Customer experience is key to the success of any company, and ensuring this positive relationship with your brand depends on your ability to truly know your customer, and ultimately deliver on your brand promise. Lauren Feehrer of LoyaltyCraft Consulting explained that understanding the customer journey, and truly walking in their shoes, is crucial — only when you know the voice of your customer can you truly improve upon your crafted strategy to better serve those who interface with your brand.
Whose responsibility is it to take ownership of a customer-first strategy? The truth is that it needs to be owned from the top. The leadership team must be on board, and understand that an organization-wide strategy and mindset shift that needs to occur. Developing this type of strategy is not just a small campaign or project; it is a philosophy that must permeate through every aspect of the company in order to be effective, putting the employees above all else. A customer-first strategy only works as a collective effort; it will not work if acted upon in silos. It is one thing to instigate a customer-first strategy, but it is another to make such efforts sustainable. How are you measuring your external strategy with your internal audience? What is happening behind the scenes with the team and the tools and the processes? How are employees responding/being impacted? Only when everyone in the organization understands the strategy and delivers on the brand promise can these programs truly be sustainable. Journey mapping is essential. Start with the customer, and work backward; every business is a people business first and foremost. What moments in the sales process have the greatest positive impact on your customer? Focus on understanding the needs and motivations of your customer, because ultimately, that's what drives everything else.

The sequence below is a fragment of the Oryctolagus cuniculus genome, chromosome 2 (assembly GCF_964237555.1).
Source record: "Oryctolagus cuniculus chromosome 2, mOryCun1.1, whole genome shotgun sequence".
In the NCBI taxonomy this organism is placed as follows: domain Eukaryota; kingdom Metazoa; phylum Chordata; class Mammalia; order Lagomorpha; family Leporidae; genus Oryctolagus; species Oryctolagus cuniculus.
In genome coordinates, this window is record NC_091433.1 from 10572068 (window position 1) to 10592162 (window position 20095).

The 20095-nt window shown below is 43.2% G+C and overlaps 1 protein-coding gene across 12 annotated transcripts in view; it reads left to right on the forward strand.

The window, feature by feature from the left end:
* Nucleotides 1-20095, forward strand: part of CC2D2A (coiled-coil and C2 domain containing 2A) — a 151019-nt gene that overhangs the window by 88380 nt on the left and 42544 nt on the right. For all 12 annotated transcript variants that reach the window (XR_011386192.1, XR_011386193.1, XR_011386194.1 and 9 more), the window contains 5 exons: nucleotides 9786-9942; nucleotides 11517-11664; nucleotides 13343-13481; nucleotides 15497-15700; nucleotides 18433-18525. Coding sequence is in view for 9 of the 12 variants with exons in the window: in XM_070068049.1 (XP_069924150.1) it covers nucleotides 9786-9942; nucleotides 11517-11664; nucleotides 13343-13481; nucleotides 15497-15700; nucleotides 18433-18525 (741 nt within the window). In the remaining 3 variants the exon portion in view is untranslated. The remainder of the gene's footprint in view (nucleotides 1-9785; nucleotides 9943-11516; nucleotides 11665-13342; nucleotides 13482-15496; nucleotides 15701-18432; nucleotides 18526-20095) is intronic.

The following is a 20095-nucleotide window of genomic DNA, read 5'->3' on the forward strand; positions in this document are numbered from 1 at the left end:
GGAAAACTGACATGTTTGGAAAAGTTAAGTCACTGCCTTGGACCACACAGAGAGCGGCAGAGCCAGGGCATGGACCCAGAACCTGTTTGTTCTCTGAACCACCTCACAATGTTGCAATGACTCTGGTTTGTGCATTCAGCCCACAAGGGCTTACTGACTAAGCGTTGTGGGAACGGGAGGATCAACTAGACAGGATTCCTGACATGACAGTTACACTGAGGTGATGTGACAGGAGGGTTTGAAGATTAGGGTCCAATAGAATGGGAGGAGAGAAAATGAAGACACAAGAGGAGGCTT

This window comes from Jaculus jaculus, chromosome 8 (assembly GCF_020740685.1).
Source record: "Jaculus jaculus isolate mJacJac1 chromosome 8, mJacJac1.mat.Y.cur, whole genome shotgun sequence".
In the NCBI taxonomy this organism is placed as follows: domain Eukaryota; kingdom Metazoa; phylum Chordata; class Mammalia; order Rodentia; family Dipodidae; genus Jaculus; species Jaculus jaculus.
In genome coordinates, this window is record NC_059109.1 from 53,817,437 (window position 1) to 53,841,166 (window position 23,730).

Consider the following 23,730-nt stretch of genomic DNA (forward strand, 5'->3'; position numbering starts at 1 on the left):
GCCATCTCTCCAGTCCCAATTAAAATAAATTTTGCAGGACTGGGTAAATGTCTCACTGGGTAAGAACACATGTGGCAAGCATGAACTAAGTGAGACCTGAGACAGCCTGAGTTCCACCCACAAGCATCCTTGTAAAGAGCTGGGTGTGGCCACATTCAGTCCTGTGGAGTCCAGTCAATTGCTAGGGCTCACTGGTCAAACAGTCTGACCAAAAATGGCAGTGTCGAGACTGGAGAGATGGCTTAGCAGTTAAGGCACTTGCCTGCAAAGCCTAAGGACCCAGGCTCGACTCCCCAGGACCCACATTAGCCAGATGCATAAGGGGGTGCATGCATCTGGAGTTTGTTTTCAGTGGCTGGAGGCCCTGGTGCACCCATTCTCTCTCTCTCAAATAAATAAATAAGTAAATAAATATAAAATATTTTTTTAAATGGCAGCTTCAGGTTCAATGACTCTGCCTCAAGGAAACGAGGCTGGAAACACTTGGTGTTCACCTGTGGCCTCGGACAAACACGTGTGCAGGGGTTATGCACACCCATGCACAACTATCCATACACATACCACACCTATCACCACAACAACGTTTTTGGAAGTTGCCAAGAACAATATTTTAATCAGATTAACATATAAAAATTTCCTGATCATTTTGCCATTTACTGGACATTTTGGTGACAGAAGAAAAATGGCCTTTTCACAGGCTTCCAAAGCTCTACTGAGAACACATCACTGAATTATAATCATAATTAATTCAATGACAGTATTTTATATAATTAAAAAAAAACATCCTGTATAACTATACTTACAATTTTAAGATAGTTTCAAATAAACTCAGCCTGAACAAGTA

Do your research, and engage in customer design to determine your ideal customer persona. A persona is a fictional characterization of your ideal customer that allows you to get to know exactly who your target niche audience is on an individual level. However, just because a persona is “fictional” doesn’t mean that there isn’t a strategy behind crafting one; a persona should be based on collected data, market research, and previous customer interactions.
Move away from demographics alone. It is not about basic, general characteristics, but rather, getting to know your customers on a human level. Go out and talk to your target audience! Get feedback from them. We all have to be researchers of our products and services, wear that hat, and understand our customers so we can better empathize with and serve them.
For more insight on this topic and much more, listen to my recent interview with Lauren Feehrer of LoyaltyCraft Consulting on my radio show, Business Growth Cafe, here: